Of them all, it is obviously the steel watches which will have Rolex fans beating down the doors to ADs, especially as one of them marks the return of the Kermit.
Yes, the Hulk is no more. The vibrant green dialed and bezeled Sub has been a hugely sought-after version since its introduction in 2010. Its replacement keeps the green surround but tempers it with a standard black dial, as did the 50th anniversary edition of the Submariner back in 2003, quickly gaining its Muppet moniker. The underplayed color scheme is a fitting match for the newly relaxed Sub shape, just as the previous Super Case warranted a more eye-catching display with the Hulk’s bright green sunray dial.
Perhaps more importantly than all that though, the Submariner finally gets its new engine.
It had been using the Cal. 3135, admittedly recognized as one of the finest mass-produced movements ever made, since 1988. Considering Rolex had its replacement, the next generation Cal. 3235, ready to go since 2015 (and both the Sea-Dweller and Deepsea already have it) it is a long overdue upgrade.
It is an almost top to bottom refit over the Cal. 3135, with 90% new components, including the heralded Chronergy escapement. The Cal. 3235 has now been rolled out wholesale across the time-and-date Rolex catalog, with only the 34mm Date still powered by the old caliber.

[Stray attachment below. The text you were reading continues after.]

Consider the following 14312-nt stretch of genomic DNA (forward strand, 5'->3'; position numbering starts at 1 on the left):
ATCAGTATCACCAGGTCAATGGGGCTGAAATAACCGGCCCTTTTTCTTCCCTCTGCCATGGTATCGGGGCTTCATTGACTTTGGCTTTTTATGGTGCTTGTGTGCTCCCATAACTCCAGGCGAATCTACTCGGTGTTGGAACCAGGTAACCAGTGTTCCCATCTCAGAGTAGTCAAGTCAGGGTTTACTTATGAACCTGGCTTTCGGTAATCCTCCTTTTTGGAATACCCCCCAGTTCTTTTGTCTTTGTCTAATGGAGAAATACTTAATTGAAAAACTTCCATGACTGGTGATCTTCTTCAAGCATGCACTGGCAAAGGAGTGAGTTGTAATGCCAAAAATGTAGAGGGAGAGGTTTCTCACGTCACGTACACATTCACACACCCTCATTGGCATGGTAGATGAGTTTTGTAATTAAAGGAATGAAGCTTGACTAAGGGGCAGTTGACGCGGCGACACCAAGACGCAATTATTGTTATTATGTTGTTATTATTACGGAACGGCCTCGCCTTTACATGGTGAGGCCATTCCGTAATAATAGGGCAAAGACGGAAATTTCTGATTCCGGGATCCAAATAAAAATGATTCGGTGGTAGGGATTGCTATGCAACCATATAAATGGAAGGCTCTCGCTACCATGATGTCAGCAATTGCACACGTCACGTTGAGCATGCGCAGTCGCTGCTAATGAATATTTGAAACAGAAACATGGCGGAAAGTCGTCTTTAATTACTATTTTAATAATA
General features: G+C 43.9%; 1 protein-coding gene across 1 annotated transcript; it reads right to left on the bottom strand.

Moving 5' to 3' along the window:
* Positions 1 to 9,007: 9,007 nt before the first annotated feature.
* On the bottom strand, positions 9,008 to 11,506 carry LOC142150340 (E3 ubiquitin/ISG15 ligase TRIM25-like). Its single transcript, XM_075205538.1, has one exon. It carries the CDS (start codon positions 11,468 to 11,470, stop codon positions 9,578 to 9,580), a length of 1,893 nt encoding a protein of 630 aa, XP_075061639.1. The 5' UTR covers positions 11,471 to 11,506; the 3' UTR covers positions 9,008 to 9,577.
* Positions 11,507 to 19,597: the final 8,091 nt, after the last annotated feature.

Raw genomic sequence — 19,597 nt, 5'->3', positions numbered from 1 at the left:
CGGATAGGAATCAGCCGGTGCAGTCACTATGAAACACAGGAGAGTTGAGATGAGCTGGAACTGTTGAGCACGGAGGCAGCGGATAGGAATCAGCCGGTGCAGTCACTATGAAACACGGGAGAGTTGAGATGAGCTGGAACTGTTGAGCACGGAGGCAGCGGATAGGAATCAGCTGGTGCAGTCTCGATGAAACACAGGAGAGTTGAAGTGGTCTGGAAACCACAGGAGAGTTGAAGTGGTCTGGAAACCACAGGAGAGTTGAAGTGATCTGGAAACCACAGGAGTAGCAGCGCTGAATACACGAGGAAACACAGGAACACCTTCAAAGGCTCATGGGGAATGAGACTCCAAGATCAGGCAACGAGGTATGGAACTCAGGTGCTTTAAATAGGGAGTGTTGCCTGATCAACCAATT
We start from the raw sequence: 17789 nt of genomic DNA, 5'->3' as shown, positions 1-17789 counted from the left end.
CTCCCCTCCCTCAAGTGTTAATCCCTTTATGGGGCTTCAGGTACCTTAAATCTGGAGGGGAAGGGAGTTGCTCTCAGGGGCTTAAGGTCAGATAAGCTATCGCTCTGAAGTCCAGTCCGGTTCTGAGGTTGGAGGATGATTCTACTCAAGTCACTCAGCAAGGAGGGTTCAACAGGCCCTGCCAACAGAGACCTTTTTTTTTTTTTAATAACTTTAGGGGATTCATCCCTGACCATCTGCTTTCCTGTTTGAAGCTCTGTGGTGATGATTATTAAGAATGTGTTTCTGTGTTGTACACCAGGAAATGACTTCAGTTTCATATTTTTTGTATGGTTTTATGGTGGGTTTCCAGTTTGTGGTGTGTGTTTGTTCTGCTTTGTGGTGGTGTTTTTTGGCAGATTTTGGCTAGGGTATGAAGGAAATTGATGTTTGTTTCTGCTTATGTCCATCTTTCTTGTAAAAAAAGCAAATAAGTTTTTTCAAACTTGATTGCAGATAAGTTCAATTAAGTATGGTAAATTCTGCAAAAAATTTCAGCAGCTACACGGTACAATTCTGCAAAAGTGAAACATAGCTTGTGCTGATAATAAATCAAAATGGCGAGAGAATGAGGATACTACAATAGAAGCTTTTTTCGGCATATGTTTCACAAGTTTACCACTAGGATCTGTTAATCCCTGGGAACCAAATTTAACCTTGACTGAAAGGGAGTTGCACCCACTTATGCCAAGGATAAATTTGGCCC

Rolex Submariner 2020 Features
So there we have it, at long last, a Submariner for the new decade. The changes, however small they may sound written down, add up to a lot. Quite possibly the most important sports watch of them all, this latest version is set to be another unqualified success.
|Case Material:||904L Oystersteel/18k Yellow or White Gold/Yellow Rolesor|
|Caliber:||Manufacture Cal. 3235|
|Price Range:||8,100 to $39,650|
The Rolex Datejust 31 ref. 278274 and ref. 278384RBR
Really a Lady-Datejust in all but name, the 31mm version of Rolex’s all-time bestselling watch received four new models in the latest round of releases.
Unusually, all were cast in white Rolesor, a configuration of steel and gold which varies slightly from the yellow or Everose variety.
On those, 904L Oystersteel makes up the case and outer bracelet links, with the bezel, winding crown and inner links all forged in the precious metal. As for white Rolesor, because of the similarity in tone between it and the steel, only the bezel is made from gold.
Of the 2020 models, three differ only in dial color and bracelet choice. We get a white lacquer piece with Roman numeral indexes, and two sunray finish models, both with baton markers. One is in dark grey, the other in what Rolex describes as mint green, but which actually looks more of a sea green to me. I am, however, not a green expert.
Other than that, they all have the traditional golden fluted bezel to add a touch of subtle sophistication, along with one of two bracelet styles. The white dialed watch is fitted with an Oyster bracelet, the other two with the five-link Jubilee.
The fourth addition to the range, the ref. 278384RBR, is a little different.